7 Things Every Homeowner Should Check
Daylight Savings Time is this weekend. In addition to turning the clocks ahead one hour, there are a few other items we should check off our lists. When we turn the clocks back an hour in the fall, check them again.
For the full list of home maintenance, checkout this really helpful guide from The Art of Manliness. They break it down for you by season and how often everything should be done.
Unfortunately this is something we had to address a few months ago. The loss of a local father and son back in December is still impacting the community today. There were no smoke detectors or carbon monoxide detectors in the Acushnet home. You should have smoke detectors and carbon monoxide detectors on each level of your home, near every sleeping area, and change the batteries every 6 months.
After you change the batteries, hold one or two matches that have been put out near the smoke detector unit. If it is working properly, the alarm will go off. If nothing happens, it is time to replace it.
If the carbon monoxide detector is working properly, the alarm should sound off when you press the test button. You can actually buy a can of "Solo C6 Carbon Monoxide Detector Tester" to make sure the unit can actually detect CO.
Unfortunately, a furnace leak is what caused the tragic passing of two area residents back in December. Please make sure your family is safe by checking for gas leaks in your home. If you smell a rotten egg odor, hear a hissing sound coming from pipes, or have dead plants near a gas line, it may be an indication that you have a leak. It may be wise to purchase a natural gas detector for your home as well.
You should also have a full inspection of your system once a year.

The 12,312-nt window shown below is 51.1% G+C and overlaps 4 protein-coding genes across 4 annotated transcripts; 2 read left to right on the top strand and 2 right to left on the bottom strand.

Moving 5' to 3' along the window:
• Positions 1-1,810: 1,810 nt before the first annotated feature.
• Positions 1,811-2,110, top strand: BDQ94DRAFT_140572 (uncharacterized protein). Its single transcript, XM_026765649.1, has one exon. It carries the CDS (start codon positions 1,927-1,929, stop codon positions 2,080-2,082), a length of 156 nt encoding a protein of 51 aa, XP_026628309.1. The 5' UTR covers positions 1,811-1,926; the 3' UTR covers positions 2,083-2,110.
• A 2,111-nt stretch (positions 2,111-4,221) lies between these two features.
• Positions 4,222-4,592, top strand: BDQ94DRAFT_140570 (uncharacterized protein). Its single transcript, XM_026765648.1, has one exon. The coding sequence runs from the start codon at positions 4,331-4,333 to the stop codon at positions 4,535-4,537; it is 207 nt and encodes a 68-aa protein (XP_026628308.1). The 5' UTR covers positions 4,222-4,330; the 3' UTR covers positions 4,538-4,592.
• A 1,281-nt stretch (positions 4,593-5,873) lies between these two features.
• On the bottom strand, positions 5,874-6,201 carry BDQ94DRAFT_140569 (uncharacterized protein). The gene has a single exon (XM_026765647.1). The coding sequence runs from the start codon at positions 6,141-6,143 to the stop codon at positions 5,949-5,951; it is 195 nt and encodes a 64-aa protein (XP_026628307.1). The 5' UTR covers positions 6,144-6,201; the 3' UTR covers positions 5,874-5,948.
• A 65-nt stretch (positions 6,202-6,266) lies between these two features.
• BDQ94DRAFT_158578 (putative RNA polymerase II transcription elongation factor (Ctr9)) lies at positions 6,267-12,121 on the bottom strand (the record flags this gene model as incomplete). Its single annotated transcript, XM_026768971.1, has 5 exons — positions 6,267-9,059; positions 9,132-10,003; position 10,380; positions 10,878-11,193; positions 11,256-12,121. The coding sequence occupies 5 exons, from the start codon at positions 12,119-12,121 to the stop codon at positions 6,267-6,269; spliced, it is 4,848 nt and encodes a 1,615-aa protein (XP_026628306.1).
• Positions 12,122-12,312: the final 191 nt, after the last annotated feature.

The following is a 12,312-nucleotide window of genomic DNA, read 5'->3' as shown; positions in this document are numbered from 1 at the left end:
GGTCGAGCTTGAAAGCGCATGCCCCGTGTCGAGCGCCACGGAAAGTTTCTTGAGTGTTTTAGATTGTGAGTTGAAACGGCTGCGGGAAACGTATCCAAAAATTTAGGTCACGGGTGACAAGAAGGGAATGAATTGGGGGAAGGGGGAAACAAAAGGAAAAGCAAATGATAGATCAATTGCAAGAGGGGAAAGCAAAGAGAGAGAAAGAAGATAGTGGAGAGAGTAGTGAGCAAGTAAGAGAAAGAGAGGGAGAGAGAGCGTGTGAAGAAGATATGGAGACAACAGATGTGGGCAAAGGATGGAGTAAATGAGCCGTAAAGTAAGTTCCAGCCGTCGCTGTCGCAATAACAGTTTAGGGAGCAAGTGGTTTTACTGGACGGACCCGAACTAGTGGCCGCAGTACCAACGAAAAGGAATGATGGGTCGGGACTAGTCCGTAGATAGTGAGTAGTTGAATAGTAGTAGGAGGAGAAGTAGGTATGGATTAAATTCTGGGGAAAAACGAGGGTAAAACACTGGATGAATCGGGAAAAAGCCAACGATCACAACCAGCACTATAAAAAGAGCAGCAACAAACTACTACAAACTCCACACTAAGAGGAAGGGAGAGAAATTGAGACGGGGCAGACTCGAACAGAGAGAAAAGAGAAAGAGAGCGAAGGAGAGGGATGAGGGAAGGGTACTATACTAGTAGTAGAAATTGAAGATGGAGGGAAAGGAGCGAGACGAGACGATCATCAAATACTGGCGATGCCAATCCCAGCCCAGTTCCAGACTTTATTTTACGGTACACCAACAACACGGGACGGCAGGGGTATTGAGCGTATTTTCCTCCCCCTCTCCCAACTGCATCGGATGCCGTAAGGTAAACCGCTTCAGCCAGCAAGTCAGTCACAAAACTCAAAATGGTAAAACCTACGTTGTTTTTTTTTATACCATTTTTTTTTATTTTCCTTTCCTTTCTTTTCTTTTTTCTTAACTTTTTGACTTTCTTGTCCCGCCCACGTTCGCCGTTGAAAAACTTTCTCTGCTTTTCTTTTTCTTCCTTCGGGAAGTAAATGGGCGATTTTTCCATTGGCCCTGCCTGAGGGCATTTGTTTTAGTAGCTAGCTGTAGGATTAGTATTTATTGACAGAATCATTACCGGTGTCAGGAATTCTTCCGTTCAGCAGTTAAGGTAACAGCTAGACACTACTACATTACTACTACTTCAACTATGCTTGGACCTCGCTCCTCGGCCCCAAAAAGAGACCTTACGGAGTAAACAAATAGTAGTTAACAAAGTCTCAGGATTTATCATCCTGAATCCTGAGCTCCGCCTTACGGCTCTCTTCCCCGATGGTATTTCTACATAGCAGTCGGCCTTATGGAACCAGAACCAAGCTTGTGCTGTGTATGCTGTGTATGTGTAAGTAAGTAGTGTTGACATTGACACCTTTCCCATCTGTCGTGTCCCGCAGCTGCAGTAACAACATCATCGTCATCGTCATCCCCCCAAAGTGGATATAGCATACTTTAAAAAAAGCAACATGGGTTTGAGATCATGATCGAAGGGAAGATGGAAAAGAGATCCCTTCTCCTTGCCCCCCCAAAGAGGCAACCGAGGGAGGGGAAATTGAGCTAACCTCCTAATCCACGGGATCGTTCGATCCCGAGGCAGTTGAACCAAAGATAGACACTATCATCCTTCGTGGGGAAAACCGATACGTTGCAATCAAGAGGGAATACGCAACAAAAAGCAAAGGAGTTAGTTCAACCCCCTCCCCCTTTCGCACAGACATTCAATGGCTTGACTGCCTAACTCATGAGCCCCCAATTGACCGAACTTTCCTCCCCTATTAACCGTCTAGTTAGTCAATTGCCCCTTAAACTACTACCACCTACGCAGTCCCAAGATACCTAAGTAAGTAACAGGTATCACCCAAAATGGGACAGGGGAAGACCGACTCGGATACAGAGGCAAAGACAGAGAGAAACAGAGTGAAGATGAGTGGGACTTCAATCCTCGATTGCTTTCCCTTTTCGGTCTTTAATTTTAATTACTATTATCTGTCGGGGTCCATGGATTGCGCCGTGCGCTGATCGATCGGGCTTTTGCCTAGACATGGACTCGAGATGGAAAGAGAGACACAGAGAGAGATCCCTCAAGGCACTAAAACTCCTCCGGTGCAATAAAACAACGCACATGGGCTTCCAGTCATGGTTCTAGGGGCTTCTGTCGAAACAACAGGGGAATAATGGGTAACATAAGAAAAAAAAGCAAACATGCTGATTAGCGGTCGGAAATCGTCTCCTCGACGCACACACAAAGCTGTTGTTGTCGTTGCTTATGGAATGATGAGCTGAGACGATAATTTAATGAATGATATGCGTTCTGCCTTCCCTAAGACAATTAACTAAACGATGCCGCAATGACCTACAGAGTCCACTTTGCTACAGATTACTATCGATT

Good rule of thumb is to have your fireplace inspected every 6 months. Build-up can cause smoke inhalation, smoke damage, fires and many more issues. Hire a professional to sweep your chimney.
No one likes water damage, bugs, or rodents. However, that’s what your future holds if you don’t clean out your gutters. Take care of this once in the spring and once in the fall.
While not required by law, having a working fire extinguisher in your home is an extremely useful safety tool, God forbid you should ever need one.
Shake the extinguisher once a month so the chemicals don’t settle at the bottom. Check the pressure once a year. Green means go. Make sure there are no dents or chemical buildup on the outside as well.
When spring is finally here, take a walk around your home to inspect the foundation. Call a professional structure engineer if you see crack wider than 1/16th of an inch. This could compromise the structure of the entire home. Also - beware of termites!
Cleaning the HVAC vents every 90 days (or more frequently if you have allergies) is important so you can allow harmful airborne bacteria to filter out of your home. Also, check the outdoors unit to ensure debris has not clogged up the intake.